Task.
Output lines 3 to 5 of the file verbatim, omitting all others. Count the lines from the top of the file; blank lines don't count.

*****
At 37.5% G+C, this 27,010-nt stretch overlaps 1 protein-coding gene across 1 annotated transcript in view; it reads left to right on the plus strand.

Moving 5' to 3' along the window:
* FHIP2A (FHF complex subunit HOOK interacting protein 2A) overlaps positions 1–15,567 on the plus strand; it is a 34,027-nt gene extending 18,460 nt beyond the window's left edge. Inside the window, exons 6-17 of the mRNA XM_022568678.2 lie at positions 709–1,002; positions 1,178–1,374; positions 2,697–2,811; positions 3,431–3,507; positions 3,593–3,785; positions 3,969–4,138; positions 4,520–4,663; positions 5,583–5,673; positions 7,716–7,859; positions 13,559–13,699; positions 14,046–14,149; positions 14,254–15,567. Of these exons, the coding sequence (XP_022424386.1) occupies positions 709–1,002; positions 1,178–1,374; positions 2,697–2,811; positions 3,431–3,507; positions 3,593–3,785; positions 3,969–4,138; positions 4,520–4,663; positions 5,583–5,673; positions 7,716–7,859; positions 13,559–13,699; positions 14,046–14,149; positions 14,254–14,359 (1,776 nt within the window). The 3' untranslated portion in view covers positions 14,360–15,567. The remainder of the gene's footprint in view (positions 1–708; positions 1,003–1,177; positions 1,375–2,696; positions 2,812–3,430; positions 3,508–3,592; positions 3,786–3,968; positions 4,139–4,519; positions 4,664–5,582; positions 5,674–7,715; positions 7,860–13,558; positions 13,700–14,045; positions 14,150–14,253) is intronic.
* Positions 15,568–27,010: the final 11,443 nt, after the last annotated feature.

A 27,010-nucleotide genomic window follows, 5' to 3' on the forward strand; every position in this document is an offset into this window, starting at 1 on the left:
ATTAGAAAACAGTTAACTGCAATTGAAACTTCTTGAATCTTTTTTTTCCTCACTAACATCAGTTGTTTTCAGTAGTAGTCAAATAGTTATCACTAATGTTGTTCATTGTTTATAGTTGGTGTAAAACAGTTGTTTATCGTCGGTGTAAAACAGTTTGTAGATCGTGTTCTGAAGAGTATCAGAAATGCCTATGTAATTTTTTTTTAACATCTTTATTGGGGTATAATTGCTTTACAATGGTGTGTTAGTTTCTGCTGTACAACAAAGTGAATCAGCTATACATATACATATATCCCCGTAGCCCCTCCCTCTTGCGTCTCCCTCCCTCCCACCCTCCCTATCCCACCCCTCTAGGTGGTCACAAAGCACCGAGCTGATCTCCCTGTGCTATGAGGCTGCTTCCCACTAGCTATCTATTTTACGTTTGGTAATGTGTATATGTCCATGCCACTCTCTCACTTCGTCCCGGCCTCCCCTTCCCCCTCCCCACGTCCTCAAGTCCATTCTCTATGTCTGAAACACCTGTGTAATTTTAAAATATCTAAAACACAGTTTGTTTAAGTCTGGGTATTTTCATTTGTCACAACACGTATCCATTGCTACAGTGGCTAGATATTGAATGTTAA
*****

* FHIP2A (FHF complex subunit HOOK interacting protein 2A) overlaps positions 1–15,567 on the plus strand; it is a 34,027-nt gene extending 18,460 nt beyond the window's left edge. Inside the window, exons 6-17 of the mRNA XM_022568678.2 lie at positions 709–1,002; positions 1,178–1,374; positions 2,697–2,811; positions 3,431–3,507; positions 3,593–3,785; positions 3,969–4,138; positions 4,520–4,663; positions 5,583–5,673; positions 7,716–7,859; positions 13,559–13,699; positions 14,046–14,149; positions 14,254–15,567. Of these exons, the coding sequence (XP_022424386.1) occupies positions 709–1,002; positions 1,178–1,374; positions 2,697–2,811; positions 3,431–3,507; positions 3,593–3,785; positions 3,969–4,138; positions 4,520–4,663; positions 5,583–5,673; positions 7,716–7,859; positions 13,559–13,699; positions 14,046–14,149; positions 14,254–14,359 (1,776 nt within the window). The 3' untranslated portion in view covers positions 14,360–15,567. The remainder of the gene's footprint in view (positions 1–708; positions 1,003–1,177; positions 1,375–2,696; positions 2,812–3,430; positions 3,508–3,592; positions 3,786–3,968; positions 4,139–4,519; positions 4,664–5,582; positions 5,674–7,715; positions 7,860–13,558; positions 13,700–14,045; positions 14,150–14,253) is intronic.
* Positions 15,568–27,010: the final 11,443 nt, after the last annotated feature.

A 27,010-nucleotide genomic window follows, 5' to 3' on the forward strand; every position in this document is an offset into this window, starting at 1 on the left: